6. Do you play a musical instrument. If so what? and how old were you when you started playing?
In chronological order, here are the instruments I play (don't you know a historian would tell it chronologically???):
I learned to play clarinet in 4th grade.
Switched to oboe in 7th grade.
Switched to guitar (which I taught myself to play) in 10th grade, as braces made playing oboe impossible!!
Bought a mountain dulcimer and learned to play it when I was 17.
Learned to play recorder when I was 19. . . played it in the musical, "Godspell."
Took some lessons on piano when I was 20, and kept working at it on my own.
Learned to play banjo when I was 23.
But my real instrument is voice!!! I was a vocal major for a time in college, and have sung in concert choirs, as a worship leader, doing folk song concerts with my kids, and, last year I had the opportunity to sing Beethoven's 9th symphony in Indianapolis!
7. Which of the songs in this series of books resonant the most with your life and why?
As a musician and storyteller, I love the possibilities of telling stories in music—ballads are an incredible art form. "Old Settler" and "San Juan Pig War" are the two that I most enjoy singing for others, as they tell such memorable stories. . .
And, I love "Sweet By and By." We used to end our "Yankee Doodle Tells A Tale" concert with this song, and it never failed to bring me to tears. . . singing of our "bountiful Father above.
8. What value do you see in students learning America's folk songs?
How many opportunities do we ever have to actually DO what our ancestors did? As a real and normal part of our lives? You and I live in a world that is vastly different than the time period represented in America, Westward Ho! and Musical Memories of Laura Ingalls Wilder. And, yet, we can still sing and enjoy the very same songs they did, we can taste a tiny bite of history through the medium of folk songs, and we can experience America through it's music!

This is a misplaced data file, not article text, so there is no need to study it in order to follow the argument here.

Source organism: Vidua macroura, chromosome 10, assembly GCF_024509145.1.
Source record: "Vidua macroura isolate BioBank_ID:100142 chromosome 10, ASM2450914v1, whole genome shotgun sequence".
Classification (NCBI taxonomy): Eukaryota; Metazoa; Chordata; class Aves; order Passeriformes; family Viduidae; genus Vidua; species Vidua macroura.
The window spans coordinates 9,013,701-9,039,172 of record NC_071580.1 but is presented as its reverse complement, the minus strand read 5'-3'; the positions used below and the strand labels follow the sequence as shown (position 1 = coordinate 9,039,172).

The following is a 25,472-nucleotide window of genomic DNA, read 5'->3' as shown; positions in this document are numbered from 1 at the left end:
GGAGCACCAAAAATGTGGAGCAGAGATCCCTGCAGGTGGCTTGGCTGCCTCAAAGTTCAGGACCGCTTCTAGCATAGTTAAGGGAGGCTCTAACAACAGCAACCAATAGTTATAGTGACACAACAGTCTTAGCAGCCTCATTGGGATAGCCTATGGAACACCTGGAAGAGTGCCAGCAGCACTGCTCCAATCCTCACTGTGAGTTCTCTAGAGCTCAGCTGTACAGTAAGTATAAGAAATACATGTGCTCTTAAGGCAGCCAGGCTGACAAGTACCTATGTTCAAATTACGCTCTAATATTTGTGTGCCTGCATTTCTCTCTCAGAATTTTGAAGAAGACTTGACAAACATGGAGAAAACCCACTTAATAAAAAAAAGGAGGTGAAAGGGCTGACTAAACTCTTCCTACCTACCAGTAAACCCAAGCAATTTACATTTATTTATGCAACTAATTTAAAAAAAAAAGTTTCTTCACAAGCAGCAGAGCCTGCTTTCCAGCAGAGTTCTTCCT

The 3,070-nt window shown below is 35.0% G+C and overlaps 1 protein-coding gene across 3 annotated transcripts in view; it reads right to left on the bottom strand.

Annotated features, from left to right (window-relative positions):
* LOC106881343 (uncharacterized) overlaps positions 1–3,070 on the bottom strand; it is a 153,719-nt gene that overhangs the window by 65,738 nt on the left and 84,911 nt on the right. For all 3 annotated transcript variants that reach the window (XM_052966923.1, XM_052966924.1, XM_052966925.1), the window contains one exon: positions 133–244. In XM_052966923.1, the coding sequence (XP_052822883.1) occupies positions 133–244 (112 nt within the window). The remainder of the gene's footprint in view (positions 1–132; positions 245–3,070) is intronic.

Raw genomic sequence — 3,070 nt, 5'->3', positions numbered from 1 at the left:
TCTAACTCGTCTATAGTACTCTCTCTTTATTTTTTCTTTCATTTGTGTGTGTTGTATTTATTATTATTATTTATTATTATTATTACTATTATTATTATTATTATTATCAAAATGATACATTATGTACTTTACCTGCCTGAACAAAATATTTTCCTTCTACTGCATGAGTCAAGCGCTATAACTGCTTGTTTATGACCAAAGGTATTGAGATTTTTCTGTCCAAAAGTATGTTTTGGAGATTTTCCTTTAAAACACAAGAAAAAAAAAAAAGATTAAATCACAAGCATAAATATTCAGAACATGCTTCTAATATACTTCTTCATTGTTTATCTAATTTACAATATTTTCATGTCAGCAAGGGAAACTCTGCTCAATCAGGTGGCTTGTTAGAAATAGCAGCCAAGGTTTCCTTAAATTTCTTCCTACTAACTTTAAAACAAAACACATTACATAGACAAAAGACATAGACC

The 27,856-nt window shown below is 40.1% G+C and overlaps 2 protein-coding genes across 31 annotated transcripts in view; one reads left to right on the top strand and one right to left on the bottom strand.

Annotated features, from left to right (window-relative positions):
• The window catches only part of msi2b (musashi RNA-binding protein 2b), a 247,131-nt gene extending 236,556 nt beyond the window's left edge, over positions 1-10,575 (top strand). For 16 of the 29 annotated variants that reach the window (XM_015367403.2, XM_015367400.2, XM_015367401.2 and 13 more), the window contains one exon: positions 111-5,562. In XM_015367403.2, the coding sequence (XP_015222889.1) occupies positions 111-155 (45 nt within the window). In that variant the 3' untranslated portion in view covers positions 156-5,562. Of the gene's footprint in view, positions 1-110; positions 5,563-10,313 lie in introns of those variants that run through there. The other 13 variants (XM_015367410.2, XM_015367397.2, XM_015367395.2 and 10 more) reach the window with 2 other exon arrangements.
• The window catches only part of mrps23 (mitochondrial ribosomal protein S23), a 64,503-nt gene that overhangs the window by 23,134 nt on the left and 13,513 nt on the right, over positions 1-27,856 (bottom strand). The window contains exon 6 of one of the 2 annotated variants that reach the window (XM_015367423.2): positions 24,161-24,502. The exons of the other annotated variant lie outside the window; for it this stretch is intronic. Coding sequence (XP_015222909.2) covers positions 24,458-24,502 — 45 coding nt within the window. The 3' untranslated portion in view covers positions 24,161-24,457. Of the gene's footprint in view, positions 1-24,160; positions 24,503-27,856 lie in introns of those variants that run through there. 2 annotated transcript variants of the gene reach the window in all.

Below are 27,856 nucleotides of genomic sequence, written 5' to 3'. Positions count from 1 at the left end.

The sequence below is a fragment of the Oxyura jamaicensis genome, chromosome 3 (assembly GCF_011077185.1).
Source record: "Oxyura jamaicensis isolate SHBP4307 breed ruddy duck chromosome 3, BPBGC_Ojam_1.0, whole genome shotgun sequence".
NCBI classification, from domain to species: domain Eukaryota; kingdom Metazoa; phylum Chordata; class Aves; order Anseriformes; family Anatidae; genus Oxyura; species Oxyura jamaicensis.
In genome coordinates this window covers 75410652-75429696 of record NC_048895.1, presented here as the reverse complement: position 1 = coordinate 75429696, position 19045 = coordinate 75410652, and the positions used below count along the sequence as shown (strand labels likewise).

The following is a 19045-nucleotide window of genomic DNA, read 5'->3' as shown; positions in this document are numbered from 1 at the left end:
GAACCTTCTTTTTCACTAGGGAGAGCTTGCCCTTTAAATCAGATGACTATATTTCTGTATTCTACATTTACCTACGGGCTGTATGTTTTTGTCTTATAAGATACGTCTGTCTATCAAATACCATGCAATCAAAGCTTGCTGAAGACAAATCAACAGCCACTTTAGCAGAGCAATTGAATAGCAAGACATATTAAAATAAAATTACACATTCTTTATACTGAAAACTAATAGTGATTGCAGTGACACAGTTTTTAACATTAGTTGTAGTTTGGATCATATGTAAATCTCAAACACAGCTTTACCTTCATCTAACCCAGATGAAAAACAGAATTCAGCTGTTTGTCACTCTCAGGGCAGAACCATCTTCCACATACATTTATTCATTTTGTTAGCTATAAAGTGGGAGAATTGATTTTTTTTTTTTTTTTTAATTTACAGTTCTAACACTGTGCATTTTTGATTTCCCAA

Plus, it's part of our American heritage. It's part of our history. And what could be more fun than learning history through songs you can clap to, stomp to, and sink your teeth into?? :)
9. Are these Experience History Through Music products to be used as curriculum? Is there a schedule to follow?
Though students can experience American history through these three books and CDs (and have a lot of fun in the process), it is not an actual curriculum. They are supplementary materials that can be enjoyed by anyone. There is no specific schedule to follow, no tests to take. You might describe it as a sort of "stealth academics," meaning that your kids will be having so much fun singing the songs, they won't even realize they are learning. But YOU will.
10. Do you have other books/products in the works?
Next on my list of books to write is one entitled, "Daughters of God." I am hoping to have it finished by this fall.
Then, the plan is to create an American history curriculum for elementary age students, one that allows for the same sort of creativity and freedom as my world history curriculum, the History Revealed series.
Once these are both done, I have lots of things I have always wanted to write, but never had the time. . . including fiction—historical, of course!!